Title: Phytosanitary cold treatment for oranges infested with Bactrocera zonata (Diptera: Tephritidae) Authors
|Myers, Scott -|
|Taret, Gustavo -|
|Fontenot, Emily -|
|Vreysen, Marc J.B. -|
Submitted to: Journal of Economic Entomology
Publication Type: Peer Reviewed Journal
Publication Acceptance Date: July 5, 2013
Publication Date: June 1, 2013
Citation: Hallman, G.J., Myers, S.W., Taret, G., Fontenot, E.A., Vreysen, M. 2013. Phytosanitary cold treatment for oranges infested with Bactrocera zonata (Diptera: Tephritidae). Journal of Economic Entomology. 106(6):2336-2340. DOI: http://dx.doi.org/10.1603/EC13221. Interpretive Summary: The peach fruit fly (PFF) attacks many fruits and occurs from Egypt to Vietnam. Occasionally it is trapped in subtropical US states and may result in costly quarantines until it is declared eradicated. Treatments are required to export fruit hosts of the pest out of quarantined areas to non-infested areas where it could become established. This research describes a cold treatment of 18 days at 1.7°C (35°F) that was developed for infested oranges. The PFF was not found to be less cold tolerant than the Mediterranean fruit fly; therefore, treatments for the latter could not be used for PFF. PFF was found to be more susceptible to cold than the Mexican fruit fly (Mexfly); therefore, treatment schedules for Mexfly could be used for PFF. However, the treatment for Mexfly requires 22 days. A shorter treatment was desired and verified for PFF when a total of 36,820 large larvae reared in oranges were treated at 1.7°C for 18 days with no larvae moving upon examination 24 hours after cold treatment. This information will be useful for developing treatments for fruits exported from quarantine areas.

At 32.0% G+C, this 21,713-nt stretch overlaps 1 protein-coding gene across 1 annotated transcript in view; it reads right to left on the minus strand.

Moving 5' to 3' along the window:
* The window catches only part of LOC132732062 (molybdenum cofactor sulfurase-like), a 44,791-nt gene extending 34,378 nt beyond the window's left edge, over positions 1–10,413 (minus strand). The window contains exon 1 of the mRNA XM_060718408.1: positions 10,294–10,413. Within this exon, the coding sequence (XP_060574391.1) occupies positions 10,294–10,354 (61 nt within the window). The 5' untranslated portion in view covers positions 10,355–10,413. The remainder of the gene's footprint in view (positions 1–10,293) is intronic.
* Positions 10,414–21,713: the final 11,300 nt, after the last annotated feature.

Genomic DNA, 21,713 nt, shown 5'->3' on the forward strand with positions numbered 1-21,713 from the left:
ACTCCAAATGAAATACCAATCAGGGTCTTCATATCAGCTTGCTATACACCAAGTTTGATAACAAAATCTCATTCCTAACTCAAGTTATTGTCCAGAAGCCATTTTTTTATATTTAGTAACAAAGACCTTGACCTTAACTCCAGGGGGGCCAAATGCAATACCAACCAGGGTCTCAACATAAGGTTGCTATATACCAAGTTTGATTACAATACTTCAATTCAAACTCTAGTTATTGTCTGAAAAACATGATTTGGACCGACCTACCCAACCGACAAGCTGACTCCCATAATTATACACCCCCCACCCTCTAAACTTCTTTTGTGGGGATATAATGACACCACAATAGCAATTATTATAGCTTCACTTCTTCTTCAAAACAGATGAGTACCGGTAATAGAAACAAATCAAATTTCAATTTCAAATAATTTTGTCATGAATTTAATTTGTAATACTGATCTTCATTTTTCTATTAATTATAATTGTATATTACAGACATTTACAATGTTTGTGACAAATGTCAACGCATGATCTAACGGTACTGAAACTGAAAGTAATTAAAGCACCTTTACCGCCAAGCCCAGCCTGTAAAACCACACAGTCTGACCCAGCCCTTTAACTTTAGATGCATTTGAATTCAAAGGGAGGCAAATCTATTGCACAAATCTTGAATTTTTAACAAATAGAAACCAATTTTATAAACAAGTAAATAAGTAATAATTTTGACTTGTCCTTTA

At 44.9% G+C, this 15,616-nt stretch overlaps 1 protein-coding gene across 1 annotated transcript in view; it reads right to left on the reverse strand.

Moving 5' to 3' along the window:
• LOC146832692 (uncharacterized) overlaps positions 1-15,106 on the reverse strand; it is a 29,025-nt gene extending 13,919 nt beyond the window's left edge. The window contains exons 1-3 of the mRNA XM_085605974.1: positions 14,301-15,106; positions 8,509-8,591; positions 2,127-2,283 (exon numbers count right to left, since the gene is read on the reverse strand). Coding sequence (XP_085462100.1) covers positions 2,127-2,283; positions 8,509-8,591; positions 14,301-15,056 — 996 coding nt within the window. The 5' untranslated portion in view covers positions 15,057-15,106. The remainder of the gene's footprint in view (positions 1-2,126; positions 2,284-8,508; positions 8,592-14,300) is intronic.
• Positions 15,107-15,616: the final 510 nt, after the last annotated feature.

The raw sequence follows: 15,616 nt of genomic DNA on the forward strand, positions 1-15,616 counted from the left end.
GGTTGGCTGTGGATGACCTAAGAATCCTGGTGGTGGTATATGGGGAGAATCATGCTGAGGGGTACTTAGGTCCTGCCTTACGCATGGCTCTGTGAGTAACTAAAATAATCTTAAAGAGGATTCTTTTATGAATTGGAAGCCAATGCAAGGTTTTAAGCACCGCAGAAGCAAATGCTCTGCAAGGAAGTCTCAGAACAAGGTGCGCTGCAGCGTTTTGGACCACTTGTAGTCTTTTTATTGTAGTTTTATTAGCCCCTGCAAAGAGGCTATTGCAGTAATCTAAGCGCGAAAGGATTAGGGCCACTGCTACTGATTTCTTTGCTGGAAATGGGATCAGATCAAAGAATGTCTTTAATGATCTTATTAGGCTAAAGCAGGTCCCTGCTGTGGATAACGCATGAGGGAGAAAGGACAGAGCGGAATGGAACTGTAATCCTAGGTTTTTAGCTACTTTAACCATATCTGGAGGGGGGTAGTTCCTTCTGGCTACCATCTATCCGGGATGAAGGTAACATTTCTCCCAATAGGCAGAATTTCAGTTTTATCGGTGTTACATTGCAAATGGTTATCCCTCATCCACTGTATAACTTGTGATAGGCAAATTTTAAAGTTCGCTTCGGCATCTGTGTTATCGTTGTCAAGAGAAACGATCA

Technical Abstract: The peach fruit fly, Bactrocera zonata (Saunders), attacks a wide range of tree fruits in countries from Egypt to Vietnam and is occasionally trapped in the US. Phytosanitary treatments are required to export fruit hosts of this insect from infested countries to non-infested countries where it might become established. This research describes a cold treatment of 18 d at 1.7°C that was developed for this pest infesting oranges. Fruit were infested by puncturing holes in oranges and allowing tephritids to oviposit in the holes. The treatments were initiated when the larvae reached late 3rd instar because previous research had shown that stage to be the most cold-tolerant. Bactrocera zonata was not found to be less cold tolerant that Ceratitis capitata (Wiedemann), the Mediterranean fruit fly; therefore, treatment schedules for the latter could not be used for the former. Bactrocera zonata was found to be more susceptible to 1.7°C than Anastrepha ludens (Loew); therefore, treatment schedules for A. ludens could be used for B. zonata. However, the treatment for A. ludens requires 22 d. A shorter treatment was verified for B. zonata when a total of 36,820 3rd instars reared from the egg in oranges were stored at 1.7°C for 18 d with no larvae moving upon examination 24 h after removal from the cold treatment chamber.